The proposed mine will be the resource element of the nation’s first vertically integrated carbon tech platform. (Photo: Ramaco Carbon)

After a lengthy period of review over almost seven years, Ramaco Carbon received notice from the Wyoming Department of Environmental Quality’s (DEQ) Land Quality Division that its permit application for the Brook mine, outside Sheridan, has been deemed technically complete. Bjorne Kristiansen, permit coordinator, sent the notice to the company last week, which now opens it up to a public comment period before a final decision is made on the approval of the mine permit. The company said a decision is expected this summer.

The proposed mine will be the resource element of the nation’s first vertically integrated carbon tech platform, which includes the iCAM (Carbon Advanced Material) research park campus and the future iPark mine-mouth manufacturing facilities, the company said. The overall platform is focused on using coal to create advanced products and materials, such as carbon fiber and graphene.

“We are delighted that this long review process has culminated in an application that meets and indeed exceeds the state’s high standards for approval,” Chairman and CEO Randall Atkins said. “This permit demonstrates to Sheridan, and Wyoming as a whole, that we will be good stewards of this area’s high quality of life and environment. We look forward to completing the remaining steps in the permit process over the next few months, and moving forward to build a Carbon Valley in this area, that focuses on creating higher value, environmental uses for coal, and one which the Sheridan community can be proud of.”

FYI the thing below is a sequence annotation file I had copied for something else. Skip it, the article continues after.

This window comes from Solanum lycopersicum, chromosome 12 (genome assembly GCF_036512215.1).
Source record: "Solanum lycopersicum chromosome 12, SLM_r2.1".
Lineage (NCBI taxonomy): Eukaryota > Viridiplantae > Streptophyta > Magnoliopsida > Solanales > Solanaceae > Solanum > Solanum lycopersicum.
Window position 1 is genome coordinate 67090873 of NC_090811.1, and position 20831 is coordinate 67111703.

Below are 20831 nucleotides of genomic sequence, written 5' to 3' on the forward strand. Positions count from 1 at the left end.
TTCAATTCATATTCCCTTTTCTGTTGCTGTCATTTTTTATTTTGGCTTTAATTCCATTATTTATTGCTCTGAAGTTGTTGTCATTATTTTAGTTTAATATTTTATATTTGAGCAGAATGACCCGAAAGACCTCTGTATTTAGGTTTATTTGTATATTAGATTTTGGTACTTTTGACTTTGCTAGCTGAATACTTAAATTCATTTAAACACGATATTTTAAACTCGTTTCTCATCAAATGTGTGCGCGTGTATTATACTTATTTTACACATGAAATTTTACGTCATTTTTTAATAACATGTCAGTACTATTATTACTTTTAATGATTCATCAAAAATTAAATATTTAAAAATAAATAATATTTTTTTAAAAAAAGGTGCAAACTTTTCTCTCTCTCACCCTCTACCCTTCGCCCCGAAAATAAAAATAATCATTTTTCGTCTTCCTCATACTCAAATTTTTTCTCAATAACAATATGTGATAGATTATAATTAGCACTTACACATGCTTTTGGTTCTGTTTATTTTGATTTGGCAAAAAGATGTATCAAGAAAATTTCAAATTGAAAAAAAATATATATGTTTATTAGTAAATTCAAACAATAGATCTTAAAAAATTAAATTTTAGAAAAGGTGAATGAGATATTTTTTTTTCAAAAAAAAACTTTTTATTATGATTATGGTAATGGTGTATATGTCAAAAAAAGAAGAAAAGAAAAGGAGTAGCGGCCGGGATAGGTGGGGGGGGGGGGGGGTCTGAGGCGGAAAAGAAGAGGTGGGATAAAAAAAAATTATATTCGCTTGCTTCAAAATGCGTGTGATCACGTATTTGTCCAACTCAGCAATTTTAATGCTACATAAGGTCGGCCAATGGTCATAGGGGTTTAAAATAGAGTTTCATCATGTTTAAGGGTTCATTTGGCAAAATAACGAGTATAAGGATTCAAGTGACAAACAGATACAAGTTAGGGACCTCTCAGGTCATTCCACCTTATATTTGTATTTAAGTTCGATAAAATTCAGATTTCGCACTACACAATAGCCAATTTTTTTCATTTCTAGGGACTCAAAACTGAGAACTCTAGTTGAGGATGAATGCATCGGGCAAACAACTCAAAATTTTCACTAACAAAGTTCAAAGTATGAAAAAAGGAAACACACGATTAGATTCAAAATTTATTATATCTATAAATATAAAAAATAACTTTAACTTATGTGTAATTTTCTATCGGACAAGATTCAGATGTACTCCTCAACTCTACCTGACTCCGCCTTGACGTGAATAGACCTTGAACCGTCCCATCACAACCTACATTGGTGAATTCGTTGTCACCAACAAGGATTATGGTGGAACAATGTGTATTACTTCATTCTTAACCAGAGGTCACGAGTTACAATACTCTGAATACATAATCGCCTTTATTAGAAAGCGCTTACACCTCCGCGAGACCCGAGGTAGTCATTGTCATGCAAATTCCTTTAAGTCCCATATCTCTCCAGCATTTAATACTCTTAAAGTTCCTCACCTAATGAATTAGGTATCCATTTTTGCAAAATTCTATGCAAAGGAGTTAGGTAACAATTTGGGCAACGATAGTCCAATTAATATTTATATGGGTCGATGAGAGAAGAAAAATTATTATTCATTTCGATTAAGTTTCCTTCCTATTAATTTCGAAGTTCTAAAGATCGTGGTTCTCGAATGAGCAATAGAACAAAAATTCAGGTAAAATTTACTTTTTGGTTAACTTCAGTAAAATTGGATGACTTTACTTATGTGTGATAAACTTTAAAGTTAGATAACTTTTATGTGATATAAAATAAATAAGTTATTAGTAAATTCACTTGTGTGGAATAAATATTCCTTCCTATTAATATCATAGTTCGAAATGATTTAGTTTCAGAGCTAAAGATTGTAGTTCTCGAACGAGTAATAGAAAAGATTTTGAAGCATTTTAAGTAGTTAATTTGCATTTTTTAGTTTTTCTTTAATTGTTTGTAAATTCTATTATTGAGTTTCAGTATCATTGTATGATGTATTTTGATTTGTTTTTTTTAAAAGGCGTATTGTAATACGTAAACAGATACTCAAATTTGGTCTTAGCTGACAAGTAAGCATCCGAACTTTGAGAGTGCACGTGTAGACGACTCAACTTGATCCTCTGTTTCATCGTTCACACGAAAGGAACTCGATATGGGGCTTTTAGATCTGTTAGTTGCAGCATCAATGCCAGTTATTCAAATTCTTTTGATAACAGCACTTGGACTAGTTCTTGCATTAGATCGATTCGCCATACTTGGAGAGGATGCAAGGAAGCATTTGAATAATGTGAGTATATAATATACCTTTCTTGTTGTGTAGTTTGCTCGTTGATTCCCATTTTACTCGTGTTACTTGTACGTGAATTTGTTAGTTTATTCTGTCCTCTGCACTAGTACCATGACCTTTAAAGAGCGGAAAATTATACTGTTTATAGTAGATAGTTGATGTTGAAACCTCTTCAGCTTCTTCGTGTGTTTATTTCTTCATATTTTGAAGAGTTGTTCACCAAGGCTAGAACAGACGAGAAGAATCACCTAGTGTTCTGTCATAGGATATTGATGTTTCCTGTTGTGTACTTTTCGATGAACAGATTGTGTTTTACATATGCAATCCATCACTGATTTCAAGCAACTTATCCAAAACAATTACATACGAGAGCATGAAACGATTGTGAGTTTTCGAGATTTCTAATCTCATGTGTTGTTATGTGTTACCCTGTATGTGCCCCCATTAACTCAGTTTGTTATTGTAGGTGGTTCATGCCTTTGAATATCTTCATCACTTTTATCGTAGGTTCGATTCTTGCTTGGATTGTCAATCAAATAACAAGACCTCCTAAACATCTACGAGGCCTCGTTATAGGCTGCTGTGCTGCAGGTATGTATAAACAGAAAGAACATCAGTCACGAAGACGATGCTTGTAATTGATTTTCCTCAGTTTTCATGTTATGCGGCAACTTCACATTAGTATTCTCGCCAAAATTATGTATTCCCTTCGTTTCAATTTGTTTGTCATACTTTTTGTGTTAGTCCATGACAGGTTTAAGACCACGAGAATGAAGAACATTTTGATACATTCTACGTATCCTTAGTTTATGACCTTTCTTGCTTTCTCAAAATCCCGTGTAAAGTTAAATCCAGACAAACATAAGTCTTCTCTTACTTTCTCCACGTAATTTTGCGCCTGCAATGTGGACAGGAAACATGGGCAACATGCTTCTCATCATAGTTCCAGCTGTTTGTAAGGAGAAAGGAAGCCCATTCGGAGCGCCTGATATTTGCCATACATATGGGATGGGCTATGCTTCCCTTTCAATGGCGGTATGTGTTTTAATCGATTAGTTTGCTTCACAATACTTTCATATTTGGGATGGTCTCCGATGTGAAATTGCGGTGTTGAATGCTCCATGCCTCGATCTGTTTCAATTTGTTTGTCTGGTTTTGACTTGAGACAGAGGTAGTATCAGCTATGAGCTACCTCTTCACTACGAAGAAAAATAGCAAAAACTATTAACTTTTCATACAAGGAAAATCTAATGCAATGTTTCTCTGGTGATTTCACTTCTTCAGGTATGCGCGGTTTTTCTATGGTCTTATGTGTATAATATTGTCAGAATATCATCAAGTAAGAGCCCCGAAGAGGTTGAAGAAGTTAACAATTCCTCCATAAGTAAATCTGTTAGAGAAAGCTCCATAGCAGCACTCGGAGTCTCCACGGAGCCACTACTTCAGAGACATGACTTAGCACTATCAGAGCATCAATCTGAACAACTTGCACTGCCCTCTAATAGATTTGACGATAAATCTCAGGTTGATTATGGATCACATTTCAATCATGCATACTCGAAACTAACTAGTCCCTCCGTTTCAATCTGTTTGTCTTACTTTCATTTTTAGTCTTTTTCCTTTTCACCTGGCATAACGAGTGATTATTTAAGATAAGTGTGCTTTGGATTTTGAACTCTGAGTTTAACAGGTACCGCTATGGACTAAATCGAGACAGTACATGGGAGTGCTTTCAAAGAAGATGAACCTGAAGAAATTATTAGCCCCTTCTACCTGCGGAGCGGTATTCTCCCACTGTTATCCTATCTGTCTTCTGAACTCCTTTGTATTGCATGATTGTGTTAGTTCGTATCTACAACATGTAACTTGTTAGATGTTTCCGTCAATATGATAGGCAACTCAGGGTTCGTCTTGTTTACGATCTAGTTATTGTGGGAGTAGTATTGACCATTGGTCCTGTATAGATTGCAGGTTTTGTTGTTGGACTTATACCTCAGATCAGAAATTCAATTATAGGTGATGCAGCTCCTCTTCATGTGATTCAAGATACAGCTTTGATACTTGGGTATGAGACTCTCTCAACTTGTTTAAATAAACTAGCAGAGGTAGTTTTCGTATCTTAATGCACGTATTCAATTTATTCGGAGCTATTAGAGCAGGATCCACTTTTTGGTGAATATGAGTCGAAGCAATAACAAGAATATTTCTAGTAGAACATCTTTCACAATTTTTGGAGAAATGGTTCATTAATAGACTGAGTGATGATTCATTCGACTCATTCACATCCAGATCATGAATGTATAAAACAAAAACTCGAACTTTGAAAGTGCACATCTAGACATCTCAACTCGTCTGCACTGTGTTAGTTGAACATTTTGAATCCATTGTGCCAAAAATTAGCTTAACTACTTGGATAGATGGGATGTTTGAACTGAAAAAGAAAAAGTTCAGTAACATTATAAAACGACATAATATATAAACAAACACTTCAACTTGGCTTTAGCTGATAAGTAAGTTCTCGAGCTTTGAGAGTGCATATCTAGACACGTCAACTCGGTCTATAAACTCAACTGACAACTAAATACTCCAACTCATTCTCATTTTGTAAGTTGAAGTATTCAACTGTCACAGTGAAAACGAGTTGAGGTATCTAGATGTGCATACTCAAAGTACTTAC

Jeff Barron, a consulting engineer for the mine, said the application has gone through a more thorough review than most mines in the state, passing peer review from the technical experts at DEQ’s Land Quality Division District 3, District 1, and a third-party engineering company hired by the state agency.

“This application features some of the most stringent and extensive environmental protections of any coal mine permit ever considered in Wyoming,” Barron, said. “The fact it has passed through so many levels of review should help ensure the local community that all issues have been considered, and they will have an operation they can feel good about.”

The DEQ notification grants authorization for a final public notice for the Brook mine permit. An informal conference is expected following this during the second week in May. Following that, the company expects a decision to approve or deny the application by mid-July.